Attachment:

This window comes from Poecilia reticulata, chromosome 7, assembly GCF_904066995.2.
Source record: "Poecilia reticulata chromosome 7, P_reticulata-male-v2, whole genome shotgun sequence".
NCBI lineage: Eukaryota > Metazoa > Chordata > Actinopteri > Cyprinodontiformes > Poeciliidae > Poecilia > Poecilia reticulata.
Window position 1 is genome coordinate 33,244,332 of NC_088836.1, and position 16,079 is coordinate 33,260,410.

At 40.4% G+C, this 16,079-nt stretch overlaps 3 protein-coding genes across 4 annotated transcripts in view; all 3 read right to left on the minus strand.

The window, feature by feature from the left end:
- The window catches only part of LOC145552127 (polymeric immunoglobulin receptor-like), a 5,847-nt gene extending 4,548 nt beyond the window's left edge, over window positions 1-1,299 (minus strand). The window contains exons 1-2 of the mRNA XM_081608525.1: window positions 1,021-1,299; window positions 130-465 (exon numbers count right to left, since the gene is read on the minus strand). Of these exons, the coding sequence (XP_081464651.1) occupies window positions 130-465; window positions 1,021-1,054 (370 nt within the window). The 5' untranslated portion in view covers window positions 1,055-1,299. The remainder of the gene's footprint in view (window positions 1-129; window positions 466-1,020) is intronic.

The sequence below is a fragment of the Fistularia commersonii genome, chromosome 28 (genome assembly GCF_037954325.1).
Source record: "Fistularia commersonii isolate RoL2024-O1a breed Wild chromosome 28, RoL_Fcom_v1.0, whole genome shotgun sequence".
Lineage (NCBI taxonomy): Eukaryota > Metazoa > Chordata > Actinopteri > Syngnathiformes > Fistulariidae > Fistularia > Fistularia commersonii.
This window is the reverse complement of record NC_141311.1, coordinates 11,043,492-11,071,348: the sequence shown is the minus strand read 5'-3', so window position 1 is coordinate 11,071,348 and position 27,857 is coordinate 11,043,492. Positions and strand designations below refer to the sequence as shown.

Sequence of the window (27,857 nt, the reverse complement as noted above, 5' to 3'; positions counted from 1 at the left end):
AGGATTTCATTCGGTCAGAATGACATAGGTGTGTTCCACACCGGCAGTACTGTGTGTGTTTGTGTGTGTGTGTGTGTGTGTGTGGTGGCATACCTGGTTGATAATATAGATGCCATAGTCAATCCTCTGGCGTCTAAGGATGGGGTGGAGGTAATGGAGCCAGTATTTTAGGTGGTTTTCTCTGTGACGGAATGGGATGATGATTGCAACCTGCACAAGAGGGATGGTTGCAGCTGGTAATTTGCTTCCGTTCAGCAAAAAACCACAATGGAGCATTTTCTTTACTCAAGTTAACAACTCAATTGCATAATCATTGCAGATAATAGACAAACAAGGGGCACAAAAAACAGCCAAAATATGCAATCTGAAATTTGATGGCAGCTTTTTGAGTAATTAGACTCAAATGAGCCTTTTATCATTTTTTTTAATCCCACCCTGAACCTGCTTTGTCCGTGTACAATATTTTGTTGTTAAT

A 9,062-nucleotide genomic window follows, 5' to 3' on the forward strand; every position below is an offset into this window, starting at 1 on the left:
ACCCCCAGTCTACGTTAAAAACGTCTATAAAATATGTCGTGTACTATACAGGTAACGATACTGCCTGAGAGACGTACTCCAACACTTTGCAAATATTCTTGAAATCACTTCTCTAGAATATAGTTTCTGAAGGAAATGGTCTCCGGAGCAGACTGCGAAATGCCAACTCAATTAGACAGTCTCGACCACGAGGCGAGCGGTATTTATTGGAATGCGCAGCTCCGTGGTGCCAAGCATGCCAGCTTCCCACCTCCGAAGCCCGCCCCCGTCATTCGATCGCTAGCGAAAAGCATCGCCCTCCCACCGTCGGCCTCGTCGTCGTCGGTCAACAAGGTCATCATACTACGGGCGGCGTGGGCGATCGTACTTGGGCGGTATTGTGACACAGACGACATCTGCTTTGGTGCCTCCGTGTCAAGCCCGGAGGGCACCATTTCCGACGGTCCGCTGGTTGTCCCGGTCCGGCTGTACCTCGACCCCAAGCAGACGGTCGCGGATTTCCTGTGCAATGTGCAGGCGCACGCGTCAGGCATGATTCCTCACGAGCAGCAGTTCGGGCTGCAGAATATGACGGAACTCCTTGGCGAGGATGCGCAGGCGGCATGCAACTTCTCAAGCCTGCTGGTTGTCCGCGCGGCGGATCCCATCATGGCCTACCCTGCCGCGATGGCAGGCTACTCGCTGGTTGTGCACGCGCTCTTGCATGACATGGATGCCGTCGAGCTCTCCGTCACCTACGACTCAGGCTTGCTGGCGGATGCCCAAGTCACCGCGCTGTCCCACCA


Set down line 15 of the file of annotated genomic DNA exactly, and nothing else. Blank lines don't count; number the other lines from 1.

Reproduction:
ACCCCCAGTCTACGTTAAAAACGTCTATAAAATATGTCGTGTACTATACAGGTAACGATACTGCCTGAGAGACGTACTCCAACACTTTGCAAATATTCTTGAAATCACTTCTCTAGAATATAGTTTCTGAAGGAAATGGTCTCCGGAGCAGACTGCGAAATGCCAACTCAATTAGACAGTCTCGACCACGAGGCGAGCGGTATTTATTGGAATGCGCAGCTCCGTGGTGCCAAGCATGCCAGCTTCCCACCTCCGAAGCCCGCCCCCGTCATTCGATCGCTAGCGAAAAGCATCGCCCTCCCACCGTCGGCCTCGTCGTCGTCGGTCAACAAGGTCATCATACTACGGGCGGCGTGGGCGATCGTACTTGGGCGGTATTGTGACACAGACGACATCTGCTTTGGTGCCTCCGTGTCAAGCCCGGAGGGCACCATTTCCGACGGTCCGCTGGTTGTCCCGGTCCGGCTGTACCTCGACCCCAAGCAGACGGTCGCGGATTTCCTGTGCAATGTGCAGGCGCACGCGTCAGGCATGATTCCTCACGAGCAGCAGTTCGGGCTGCAGAATATGACGGAACTCCTTGGCGAGGATGCGCAGGCGGCATGCAACTTCTCAAGCCTGCTGGTTGTCCGCGCGGCGGATCCCATCATGGCCTACCCTGCCGCGATGGCAGGCTACTCGCTGGTTGTGCACGCGCTCTTGCATGACATGGATGCCGTCGAGCTCTCCGTCACCTACGACTCAGGCTTGCTGGCGGATGCCCAAGTCACCGCGCTGTCCCACCA